Research Article | Open Access

# Numerical Study on Pounding between Two Adjacent Buildings under Earthquake Excitation

**Academic Editor:**Georges Kouroussis

#### Abstract

Seismic excitation, which results in large horizontal relative displacements, may cause collisions between two adjacent structures due to insufficient separation distance between them. Such collisions, known as earthquake-induced structural pounding, may induce severe damage. In this paper, the case of pounding between two adjacent buildings is studied by the application of single degree-of-freedom structural models. Impact is numerically simulated with the use of a nonlinear viscoelastic model. Special attention is focused on calculating values of impact forces during collisions which have significant influence of pounding-involved response under ground motions. The results of the study indicate that the impact force time history is much dependent on the earthquake excitation analyzed. Moreover, the peak impact forces during collision depend substantially on such parameters as gap size, coefficient of restitution, impact velocity, and stiffness of impact spring element. The nonlinear viscoelastic model of impact force with the considered relation between the damping coefficient and the coefficient of restitution has also been found to be effective in simulating earthquake-induced structural pounding.

#### 1. Introduction

During ground motions, buildings often collide with each other due to different dynamic characteristics, insufficient gap between them, and out-of-phase vibrations [1]. The phenomenon related to such collisions is often called the earthquake-induced structural pounding. Pounding is expressed by an instance of rapid strong pulsation, which may cause severe damage [2]. Consequently, the probability of structural interactions during earthquakes must be assessed. A number of researchers have studied the problem of pounding for different structural configurations under various ground motions:(i)Anagnostopoulos [3] was among the first scientists who investigated the earthquake-induced structural pounding by analyzing interactions between buildings in a row. He also described in detail the threats related to such collisions during ground motions [4].(ii)Maison and Kasai [5] presented a formulation and simulated the multi degree-of-freedom equations of motion for floor-to-floor pounding between two 15-storey and 8-storey buildings. The influence of building separation, relative mass, and contact location properties was investigated.(iii)Jankowski [6, 7] and Mahmoud et al. [8, 9] carried out a number of studies concerning structural pounding, related to both experimental and numerical aspects.(iv)Komodromos et al. [10–12] studied pounding between seismically isolated buildings.(v)Barros and Khatami [13] examined a new model of impact to coordinate of results among numerical and experimental studies. They also suggested an approximate trend to select coefficient of restitution, which becomes equal to impact velocity [14]. Subsequently, a new equation of motion was suggested to simulate impact and figure damping terms out of collision [15].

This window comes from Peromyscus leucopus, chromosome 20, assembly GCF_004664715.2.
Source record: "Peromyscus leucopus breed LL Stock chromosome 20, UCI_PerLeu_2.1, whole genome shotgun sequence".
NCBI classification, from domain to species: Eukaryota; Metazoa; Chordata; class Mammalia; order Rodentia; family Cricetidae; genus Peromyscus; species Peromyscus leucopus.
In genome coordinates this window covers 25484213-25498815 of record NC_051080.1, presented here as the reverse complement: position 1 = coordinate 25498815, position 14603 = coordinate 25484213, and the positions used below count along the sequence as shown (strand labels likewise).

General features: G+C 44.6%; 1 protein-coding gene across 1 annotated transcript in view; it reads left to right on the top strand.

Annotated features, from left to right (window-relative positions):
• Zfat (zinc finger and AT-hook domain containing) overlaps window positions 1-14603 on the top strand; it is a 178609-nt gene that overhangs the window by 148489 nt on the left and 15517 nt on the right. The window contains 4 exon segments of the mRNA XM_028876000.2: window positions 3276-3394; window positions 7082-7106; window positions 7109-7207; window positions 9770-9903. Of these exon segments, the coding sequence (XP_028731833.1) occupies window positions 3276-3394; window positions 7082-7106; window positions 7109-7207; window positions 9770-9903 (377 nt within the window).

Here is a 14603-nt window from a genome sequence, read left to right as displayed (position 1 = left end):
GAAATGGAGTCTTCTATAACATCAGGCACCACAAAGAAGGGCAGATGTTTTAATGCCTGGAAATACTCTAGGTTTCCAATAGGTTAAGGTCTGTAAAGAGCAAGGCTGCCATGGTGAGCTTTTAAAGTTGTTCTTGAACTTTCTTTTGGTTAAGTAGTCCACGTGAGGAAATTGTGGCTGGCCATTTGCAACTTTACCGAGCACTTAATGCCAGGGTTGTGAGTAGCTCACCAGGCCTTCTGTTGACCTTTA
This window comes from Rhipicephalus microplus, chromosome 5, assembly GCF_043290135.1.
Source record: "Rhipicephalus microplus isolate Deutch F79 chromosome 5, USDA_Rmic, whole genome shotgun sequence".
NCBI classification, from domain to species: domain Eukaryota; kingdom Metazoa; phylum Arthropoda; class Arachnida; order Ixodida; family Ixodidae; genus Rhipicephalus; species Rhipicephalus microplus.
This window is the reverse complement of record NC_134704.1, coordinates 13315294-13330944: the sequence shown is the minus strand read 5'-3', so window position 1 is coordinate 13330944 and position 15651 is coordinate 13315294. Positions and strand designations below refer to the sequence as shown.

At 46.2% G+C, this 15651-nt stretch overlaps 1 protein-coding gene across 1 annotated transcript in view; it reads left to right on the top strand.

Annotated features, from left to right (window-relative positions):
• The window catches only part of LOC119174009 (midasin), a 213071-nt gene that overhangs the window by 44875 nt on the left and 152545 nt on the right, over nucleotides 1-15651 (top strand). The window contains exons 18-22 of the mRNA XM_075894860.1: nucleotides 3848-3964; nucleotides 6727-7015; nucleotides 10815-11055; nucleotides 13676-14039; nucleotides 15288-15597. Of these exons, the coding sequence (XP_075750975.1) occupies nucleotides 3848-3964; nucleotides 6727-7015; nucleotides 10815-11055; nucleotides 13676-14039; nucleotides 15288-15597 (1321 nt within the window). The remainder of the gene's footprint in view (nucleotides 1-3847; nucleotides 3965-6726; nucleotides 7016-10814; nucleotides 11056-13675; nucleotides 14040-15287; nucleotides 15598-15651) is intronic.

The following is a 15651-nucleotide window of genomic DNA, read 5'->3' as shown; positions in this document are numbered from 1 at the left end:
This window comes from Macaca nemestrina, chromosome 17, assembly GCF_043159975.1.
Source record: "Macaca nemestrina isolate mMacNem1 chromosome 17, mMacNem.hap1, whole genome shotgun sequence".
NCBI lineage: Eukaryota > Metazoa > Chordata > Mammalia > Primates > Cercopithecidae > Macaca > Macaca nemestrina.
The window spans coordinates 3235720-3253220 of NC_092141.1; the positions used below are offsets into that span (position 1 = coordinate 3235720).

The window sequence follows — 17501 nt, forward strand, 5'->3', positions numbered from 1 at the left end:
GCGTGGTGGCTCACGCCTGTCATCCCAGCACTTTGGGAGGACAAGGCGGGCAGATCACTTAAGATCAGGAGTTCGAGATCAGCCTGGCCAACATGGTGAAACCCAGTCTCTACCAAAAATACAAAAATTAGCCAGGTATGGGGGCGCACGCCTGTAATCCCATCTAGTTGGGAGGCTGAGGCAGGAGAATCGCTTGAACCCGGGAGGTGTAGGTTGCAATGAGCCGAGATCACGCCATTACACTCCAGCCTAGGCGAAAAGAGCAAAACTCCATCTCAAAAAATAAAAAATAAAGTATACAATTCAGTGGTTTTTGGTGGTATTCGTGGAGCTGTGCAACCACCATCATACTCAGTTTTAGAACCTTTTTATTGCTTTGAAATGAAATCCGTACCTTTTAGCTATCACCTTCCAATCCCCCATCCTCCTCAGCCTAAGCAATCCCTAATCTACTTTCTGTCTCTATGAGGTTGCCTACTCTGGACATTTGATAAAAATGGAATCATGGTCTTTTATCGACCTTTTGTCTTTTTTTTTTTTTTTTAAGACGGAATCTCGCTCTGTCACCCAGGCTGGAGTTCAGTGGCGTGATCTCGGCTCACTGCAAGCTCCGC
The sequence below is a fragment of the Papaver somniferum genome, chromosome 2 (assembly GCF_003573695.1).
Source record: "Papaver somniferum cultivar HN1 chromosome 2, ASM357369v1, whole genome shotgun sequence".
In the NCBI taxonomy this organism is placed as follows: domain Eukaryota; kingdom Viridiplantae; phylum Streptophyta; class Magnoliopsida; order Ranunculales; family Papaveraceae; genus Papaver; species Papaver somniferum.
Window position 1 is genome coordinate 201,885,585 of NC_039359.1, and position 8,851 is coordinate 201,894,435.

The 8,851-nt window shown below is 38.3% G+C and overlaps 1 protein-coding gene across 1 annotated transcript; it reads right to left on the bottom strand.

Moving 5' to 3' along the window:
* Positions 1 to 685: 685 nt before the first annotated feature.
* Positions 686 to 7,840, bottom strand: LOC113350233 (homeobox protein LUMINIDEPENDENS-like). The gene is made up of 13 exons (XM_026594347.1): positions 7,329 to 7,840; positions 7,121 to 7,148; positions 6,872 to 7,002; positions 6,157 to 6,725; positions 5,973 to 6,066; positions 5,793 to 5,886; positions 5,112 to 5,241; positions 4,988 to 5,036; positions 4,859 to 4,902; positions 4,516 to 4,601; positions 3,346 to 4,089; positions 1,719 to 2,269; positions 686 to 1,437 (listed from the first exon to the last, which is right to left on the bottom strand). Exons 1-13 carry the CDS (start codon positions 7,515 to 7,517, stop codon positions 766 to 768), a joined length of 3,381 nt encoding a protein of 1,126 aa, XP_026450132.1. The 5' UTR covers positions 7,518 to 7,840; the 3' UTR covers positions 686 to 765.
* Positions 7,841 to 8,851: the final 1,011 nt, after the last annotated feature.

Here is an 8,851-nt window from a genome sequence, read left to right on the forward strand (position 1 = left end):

Furthermore, some more recent numerical analyses have been carried out to study the influence of different parameters in pounding of buildings [16–20].

Nevertheless, there is still a need to investigate different models of structural pounding so as to verify their accuracy in the case of different configurations under different earthquake excitations. This concerns especially the values of impact forces during collisions which are often not studied in the analyses (or the analyses are simplified) since the investigations are rather focused on pounding-involved response under ground motions.